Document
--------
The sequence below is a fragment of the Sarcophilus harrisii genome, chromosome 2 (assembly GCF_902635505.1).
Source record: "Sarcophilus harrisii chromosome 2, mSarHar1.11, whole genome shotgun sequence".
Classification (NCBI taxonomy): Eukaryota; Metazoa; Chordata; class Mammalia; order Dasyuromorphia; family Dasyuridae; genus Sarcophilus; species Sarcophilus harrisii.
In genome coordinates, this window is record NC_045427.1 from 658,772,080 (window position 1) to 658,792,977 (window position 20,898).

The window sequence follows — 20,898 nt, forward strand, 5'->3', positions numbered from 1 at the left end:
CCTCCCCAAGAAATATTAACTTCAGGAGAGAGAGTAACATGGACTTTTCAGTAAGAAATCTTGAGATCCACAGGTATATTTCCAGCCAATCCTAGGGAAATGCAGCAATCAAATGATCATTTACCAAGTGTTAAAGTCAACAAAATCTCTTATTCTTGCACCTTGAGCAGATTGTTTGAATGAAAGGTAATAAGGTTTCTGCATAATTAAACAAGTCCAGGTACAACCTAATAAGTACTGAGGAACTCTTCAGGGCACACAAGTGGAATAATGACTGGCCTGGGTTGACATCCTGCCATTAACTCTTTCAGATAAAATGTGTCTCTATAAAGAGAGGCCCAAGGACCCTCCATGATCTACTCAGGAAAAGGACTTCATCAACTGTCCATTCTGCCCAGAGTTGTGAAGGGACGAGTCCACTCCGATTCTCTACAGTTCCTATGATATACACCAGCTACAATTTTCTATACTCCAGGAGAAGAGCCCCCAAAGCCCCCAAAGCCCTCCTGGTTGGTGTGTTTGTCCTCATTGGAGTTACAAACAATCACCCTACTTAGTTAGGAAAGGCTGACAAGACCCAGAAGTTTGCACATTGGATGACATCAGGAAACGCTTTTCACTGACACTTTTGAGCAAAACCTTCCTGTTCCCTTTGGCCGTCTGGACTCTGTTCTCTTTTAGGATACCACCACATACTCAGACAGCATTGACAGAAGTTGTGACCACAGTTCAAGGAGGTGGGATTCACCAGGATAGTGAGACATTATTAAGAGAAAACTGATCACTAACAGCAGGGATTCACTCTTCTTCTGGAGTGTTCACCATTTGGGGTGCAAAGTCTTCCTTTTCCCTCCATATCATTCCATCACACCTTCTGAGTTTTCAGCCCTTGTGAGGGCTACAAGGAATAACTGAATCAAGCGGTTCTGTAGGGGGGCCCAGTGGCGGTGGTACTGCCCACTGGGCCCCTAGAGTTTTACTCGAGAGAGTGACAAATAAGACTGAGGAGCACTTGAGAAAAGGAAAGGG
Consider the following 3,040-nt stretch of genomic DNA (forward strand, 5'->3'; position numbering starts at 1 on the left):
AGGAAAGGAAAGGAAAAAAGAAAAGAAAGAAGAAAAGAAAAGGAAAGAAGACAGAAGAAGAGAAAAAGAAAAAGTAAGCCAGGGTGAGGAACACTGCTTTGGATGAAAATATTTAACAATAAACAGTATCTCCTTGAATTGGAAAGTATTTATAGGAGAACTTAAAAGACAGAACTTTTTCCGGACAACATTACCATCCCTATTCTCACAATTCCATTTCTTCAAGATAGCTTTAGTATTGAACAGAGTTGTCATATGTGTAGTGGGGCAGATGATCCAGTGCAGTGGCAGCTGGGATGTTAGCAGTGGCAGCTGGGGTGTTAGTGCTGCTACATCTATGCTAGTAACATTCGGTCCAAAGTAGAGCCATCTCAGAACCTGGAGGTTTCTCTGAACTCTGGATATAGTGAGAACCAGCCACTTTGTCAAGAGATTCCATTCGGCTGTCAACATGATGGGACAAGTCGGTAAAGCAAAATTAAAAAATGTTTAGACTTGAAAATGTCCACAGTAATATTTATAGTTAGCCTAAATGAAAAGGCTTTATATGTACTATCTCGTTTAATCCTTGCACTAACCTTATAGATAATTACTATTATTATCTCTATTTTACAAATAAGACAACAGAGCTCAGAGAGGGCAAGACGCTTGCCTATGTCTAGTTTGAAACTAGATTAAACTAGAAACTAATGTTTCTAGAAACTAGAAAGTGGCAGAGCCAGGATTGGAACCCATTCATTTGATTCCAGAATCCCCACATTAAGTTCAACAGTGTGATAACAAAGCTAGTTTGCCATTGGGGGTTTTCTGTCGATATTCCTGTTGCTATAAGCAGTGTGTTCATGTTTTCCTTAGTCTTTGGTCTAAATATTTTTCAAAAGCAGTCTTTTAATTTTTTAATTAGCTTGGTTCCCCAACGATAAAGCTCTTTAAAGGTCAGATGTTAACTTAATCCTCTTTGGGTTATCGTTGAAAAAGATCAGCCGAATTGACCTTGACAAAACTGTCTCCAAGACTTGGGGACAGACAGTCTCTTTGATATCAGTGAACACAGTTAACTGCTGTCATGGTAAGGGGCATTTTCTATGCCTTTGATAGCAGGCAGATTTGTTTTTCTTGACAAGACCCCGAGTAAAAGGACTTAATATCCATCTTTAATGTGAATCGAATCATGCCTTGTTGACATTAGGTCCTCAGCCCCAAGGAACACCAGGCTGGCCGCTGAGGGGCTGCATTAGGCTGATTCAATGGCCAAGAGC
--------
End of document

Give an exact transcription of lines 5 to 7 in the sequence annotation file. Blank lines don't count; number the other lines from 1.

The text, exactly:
The window sequence follows — 20,898 nt, forward strand, 5'->3', positions numbered from 1 at the left end:
CCTCCCCAAGAAATATTAACTTCAGGAGAGAGAGTAACATGGACTTTTCAGTAAGAAATCTTGAGATCCACAGGTATATTTCCAGCCAATCCTAGGGAAATGCAGCAATCAAATGATCATTTACCAAGTGTTAAAGTCAACAAAATCTCTTATTCTTGCACCTTGAGCAGATTGTTTGAATGAAAGGTAATAAGGTTTCTGCATAATTAAACAAGTCCAGGTACAACCTAATAAGTACTGAGGAACTCTTCAGGGCACACAAGTGGAATAATGACTGGCCTGGGTTGACATCCTGCCATTAACTCTTTCAGATAAAATGTGTCTCTATAAAGAGAGGCCCAAGGACCCTCCATGATCTACTCAGGAAAAGGACTTCATCAACTGTCCATTCTGCCCAGAGTTGTGAAGGGACGAGTCCACTCCGATTCTCTACAGTTCCTATGATATACACCAGCTACAATTTTCTATACTCCAGGAGAAGAGCCCCCAAAGCCCCCAAAGCCCTCCTGGTTGGTGTGTTTGTCCTCATTGGAGTTACAAACAATCACCCTACTTAGTTAGGAAAGGCTGACAAGACCCAGAAGTTTGCACATTGGATGACATCAGGAAACGCTTTTCACTGACACTTTTGAGCAAAACCTTCCTGTTCCCTTTGGCCGTCTGGACTCTGTTCTCTTTTAGGATACCACCACATACTCAGACAGCATTGACAGAAGTTGTGACCACAGTTCAAGGAGGTGGGATTCACCAGGATAGTGAGACATTATTAAGAGAAAACTGATCACTAACAGCAGGGATTCACTCTTCTTCTGGAGTGTTCACCATTTGGGGTGCAAAGTCTTCCTTTTCCCTCCATATCATTCCATCACACCTTCTGAGTTTTCAGCCCTTGTGAGGGCTACAAGGAATAACTGAATCAAGCGGTTCTGTAGGGGGGCCCAGTGGCGGTGGTACTGCCCACTGGGCCCCTAGAGTTTTACTCGAGAGAGTGACAAATAAGACTGAGGAGCACTTGAGAAAAGGAAAGGG
Consider the following 3,040-nt stretch of genomic DNA (forward strand, 5'->3'; position numbering starts at 1 on the left):